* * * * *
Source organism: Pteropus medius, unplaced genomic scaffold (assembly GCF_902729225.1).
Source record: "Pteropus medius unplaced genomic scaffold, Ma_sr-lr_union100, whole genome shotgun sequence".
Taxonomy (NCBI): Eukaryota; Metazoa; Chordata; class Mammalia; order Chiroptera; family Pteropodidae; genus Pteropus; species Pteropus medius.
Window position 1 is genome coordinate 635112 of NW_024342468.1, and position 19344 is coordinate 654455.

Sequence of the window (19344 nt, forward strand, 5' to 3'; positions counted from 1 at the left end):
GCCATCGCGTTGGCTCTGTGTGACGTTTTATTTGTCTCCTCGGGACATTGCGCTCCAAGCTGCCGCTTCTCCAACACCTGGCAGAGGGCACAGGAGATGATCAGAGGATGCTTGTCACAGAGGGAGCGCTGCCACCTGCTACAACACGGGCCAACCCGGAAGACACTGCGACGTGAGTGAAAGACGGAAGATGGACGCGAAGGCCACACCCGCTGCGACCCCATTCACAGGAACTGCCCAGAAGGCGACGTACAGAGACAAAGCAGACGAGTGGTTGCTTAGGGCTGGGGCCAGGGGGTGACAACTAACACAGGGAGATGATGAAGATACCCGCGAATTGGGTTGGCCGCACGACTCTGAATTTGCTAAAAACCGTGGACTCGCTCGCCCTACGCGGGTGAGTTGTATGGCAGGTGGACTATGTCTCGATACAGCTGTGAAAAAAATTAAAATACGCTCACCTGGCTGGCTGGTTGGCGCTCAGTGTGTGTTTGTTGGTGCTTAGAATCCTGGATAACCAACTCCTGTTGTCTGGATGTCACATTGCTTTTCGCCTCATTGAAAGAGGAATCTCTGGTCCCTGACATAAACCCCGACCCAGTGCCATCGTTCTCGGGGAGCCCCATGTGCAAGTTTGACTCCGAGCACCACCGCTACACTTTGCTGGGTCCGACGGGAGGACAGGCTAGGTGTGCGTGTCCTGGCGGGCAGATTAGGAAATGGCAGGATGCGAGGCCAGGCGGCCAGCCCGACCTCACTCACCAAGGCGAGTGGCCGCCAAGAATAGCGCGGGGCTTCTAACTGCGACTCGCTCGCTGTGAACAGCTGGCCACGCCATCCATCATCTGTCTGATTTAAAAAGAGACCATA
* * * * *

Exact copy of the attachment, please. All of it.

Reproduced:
Source organism: Pteropus medius, unplaced genomic scaffold (assembly GCF_902729225.1).
Source record: "Pteropus medius unplaced genomic scaffold, Ma_sr-lr_union100, whole genome shotgun sequence".
Taxonomy (NCBI): Eukaryota; Metazoa; Chordata; class Mammalia; order Chiroptera; family Pteropodidae; genus Pteropus; species Pteropus medius.
Window position 1 is genome coordinate 635112 of NW_024342468.1, and position 19344 is coordinate 654455.

Sequence of the window (19344 nt, forward strand, 5' to 3'; positions counted from 1 at the left end):
GCCATCGCGTTGGCTCTGTGTGACGTTTTATTTGTCTCCTCGGGACATTGCGCTCCAAGCTGCCGCTTCTCCAACACCTGGCAGAGGGCACAGGAGATGATCAGAGGATGCTTGTCACAGAGGGAGCGCTGCCACCTGCTACAACACGGGCCAACCCGGAAGACACTGCGACGTGAGTGAAAGACGGAAGATGGACGCGAAGGCCACACCCGCTGCGACCCCATTCACAGGAACTGCCCAGAAGGCGACGTACAGAGACAAAGCAGACGAGTGGTTGCTTAGGGCTGGGGCCAGGGGGTGACAACTAACACAGGGAGATGATGAAGATACCCGCGAATTGGGTTGGCCGCACGACTCTGAATTTGCTAAAAACCGTGGACTCGCTCGCCCTACGCGGGTGAGTTGTATGGCAGGTGGACTATGTCTCGATACAGCTGTGAAAAAAATTAAAATACGCTCACCTGGCTGGCTGGTTGGCGCTCAGTGTGTGTTTGTTGGTGCTTAGAATCCTGGATAACCAACTCCTGTTGTCTGGATGTCACATTGCTTTTCGCCTCATTGAAAGAGGAATCTCTGGTCCCTGACATAAACCCCGACCCAGTGCCATCGTTCTCGGGGAGCCCCATGTGCAAGTTTGACTCCGAGCACCACCGCTACACTTTGCTGGGTCCGACGGGAGGACAGGCTAGGTGTGCGTGTCCTGGCGGGCAGATTAGGAAATGGCAGGATGCGAGGCCAGGCGGCCAGCCCGACCTCACTCACCAAGGCGAGTGGCCGCCAAGAATAGCGCGGGGCTTCTAACTGCGACTCGCTCGCTGTGAACAGCTGGCCACGCCATCCATCATCTGTCTGATTTAAAAAGAGACCATA